|Publication number||US5521485 A|
|Application number||US 08/196,297|
|Publication date||28 May 1996|
|Filing date||10 Feb 1994|
|Priority date||12 Feb 1993|
|Also published as||DE69425841D1, DE69425841T2, EP0611215A1, EP0611215B1|
|Publication number||08196297, 196297, US 5521485 A, US 5521485A, US-A-5521485, US5521485 A, US5521485A|
|Original Assignee||Valeo Equipements Electriques Moteur|
|Export Citation||BiBTeX, EndNote, RefMan|
|Patent Citations (9), Referenced by (11), Classifications (12), Legal Events (4)|
|External Links: USPTO, USPTO Assignment, Espacenet|
The present invention relates to a circuit for regulating the voltage at which a battery is charged by an alternator in a motor vehicle, or the like.
Conventionally, such a circuit comprises means for comparing a reference signal with a first variable signal which is derived from the output voltage of the alternator, and for generating a first control signal having an electrical characteristic that varies as a function of the result of the comparison to cause the excitation of the alternator to vary.
Under such circumstances, when the vehicle engine is idling and the alternator is subjected to high current demand, as occurs particularly when switching on electrical equipment such as devices that use the Joule effect for de-icing or for heating, air conditioners, headlights, etc. . . , the voltage at the output from the alternator is caused to drop suddenly, thereby causing maximum excitation current to be applied thereto immediately. The torque load of the alternator on the engine therefore increases suddenly and that can cause the engine to hiccup or even to stall.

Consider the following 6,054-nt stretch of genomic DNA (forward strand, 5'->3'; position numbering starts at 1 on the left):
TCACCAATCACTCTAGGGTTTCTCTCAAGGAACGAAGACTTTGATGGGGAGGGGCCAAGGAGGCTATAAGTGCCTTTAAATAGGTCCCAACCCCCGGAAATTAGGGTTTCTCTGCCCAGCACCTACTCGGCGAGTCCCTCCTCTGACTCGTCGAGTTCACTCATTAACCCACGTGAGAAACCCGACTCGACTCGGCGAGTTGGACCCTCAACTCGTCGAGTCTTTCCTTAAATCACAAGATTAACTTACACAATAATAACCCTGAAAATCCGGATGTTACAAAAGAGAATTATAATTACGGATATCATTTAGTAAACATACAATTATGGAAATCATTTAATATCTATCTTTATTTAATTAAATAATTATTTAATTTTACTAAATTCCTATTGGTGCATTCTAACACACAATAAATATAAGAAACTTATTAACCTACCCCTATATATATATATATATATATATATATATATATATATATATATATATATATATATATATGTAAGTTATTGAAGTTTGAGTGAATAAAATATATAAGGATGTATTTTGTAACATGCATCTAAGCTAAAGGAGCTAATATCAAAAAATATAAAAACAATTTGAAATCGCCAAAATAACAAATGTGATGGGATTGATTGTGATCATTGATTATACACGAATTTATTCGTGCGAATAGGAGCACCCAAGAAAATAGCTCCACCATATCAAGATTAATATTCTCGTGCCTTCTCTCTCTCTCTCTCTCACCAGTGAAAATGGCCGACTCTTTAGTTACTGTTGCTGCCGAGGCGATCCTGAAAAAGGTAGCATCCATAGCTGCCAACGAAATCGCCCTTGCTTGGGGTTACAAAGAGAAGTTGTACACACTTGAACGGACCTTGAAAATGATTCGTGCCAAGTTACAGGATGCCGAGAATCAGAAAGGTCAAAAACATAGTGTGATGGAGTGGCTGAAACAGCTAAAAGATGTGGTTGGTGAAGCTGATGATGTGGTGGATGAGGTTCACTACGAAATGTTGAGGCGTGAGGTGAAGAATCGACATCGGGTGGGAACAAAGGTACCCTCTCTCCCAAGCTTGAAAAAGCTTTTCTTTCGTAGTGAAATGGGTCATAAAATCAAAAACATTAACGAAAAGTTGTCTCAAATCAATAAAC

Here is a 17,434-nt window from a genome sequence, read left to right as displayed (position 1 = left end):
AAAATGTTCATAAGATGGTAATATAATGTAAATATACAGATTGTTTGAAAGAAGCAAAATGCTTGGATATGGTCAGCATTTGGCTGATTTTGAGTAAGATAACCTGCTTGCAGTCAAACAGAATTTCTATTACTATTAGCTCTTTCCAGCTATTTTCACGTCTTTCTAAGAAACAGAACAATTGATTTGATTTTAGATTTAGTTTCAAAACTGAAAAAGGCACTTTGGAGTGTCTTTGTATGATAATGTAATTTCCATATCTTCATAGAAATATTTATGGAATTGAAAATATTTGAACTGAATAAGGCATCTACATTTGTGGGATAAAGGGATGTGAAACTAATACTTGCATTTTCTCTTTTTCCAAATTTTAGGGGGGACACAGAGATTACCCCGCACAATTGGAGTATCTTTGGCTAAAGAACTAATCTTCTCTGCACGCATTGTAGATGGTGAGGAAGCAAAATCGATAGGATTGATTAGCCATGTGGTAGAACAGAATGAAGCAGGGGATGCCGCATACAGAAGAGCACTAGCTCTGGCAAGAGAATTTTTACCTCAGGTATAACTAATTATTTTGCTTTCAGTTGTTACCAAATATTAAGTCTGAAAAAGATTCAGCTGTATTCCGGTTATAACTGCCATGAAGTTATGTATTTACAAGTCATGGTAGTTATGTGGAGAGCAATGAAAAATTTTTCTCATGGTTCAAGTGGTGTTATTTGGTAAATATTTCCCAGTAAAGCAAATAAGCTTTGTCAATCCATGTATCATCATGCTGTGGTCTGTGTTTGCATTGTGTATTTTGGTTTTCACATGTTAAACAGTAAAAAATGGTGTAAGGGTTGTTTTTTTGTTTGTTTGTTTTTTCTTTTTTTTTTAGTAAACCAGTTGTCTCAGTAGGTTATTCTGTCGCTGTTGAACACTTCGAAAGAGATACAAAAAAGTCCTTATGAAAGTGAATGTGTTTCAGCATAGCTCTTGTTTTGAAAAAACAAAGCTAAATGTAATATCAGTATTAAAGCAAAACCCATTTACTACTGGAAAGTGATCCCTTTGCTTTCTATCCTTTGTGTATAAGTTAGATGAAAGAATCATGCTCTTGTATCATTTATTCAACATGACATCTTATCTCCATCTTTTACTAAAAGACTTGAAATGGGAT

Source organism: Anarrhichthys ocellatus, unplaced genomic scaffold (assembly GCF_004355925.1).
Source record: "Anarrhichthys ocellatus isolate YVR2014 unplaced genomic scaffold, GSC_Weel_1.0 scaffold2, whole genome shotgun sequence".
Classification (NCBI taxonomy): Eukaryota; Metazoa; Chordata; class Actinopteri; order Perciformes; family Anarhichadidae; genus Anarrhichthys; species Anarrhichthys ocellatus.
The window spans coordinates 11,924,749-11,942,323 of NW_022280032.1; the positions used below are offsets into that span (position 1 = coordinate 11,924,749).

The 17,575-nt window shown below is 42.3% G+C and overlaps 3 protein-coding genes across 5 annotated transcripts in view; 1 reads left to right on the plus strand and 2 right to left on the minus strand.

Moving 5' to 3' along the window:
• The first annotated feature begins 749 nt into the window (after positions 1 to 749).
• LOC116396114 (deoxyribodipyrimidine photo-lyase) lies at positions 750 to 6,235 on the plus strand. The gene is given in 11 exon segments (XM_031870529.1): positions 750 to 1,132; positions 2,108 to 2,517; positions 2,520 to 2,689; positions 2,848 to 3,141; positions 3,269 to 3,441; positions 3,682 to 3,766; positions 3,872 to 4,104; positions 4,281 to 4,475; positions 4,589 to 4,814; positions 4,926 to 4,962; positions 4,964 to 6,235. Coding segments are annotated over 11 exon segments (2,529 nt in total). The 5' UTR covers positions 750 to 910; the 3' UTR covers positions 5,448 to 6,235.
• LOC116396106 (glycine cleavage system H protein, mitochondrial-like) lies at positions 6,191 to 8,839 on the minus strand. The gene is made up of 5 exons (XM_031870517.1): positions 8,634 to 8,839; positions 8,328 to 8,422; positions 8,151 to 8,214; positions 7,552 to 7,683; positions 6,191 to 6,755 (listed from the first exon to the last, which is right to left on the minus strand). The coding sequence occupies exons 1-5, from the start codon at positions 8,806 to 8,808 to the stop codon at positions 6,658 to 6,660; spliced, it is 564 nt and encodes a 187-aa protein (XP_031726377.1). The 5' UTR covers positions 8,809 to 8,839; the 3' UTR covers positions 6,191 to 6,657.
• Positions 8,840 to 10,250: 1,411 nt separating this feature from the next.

It is already known that the above drawback can be mitigated by ensuring that when the electrical load on the alternator increases suddenly, excitation of the alternator increases only progressively, in particular so as to allow time for an electronic engine control circuit to respond to the situation. Nevertheless, that kind of known circuit can be relatively complex and expensive to implement.
In addition, known circuits are generally active below a certain threshold number of engine revolutions per minute (rpm), and inactive above that threshold, and this often results in the regulator circuit behaving in a way that is poorly suited to the real revolution speed of the engine. In particular, progressive excitation of the alternator may take place even when that is unnecessary, thus giving rise to a period of time that is clearly perceptible to the driver during which the voltage of the electrical circuit of the vehicle is excessively low.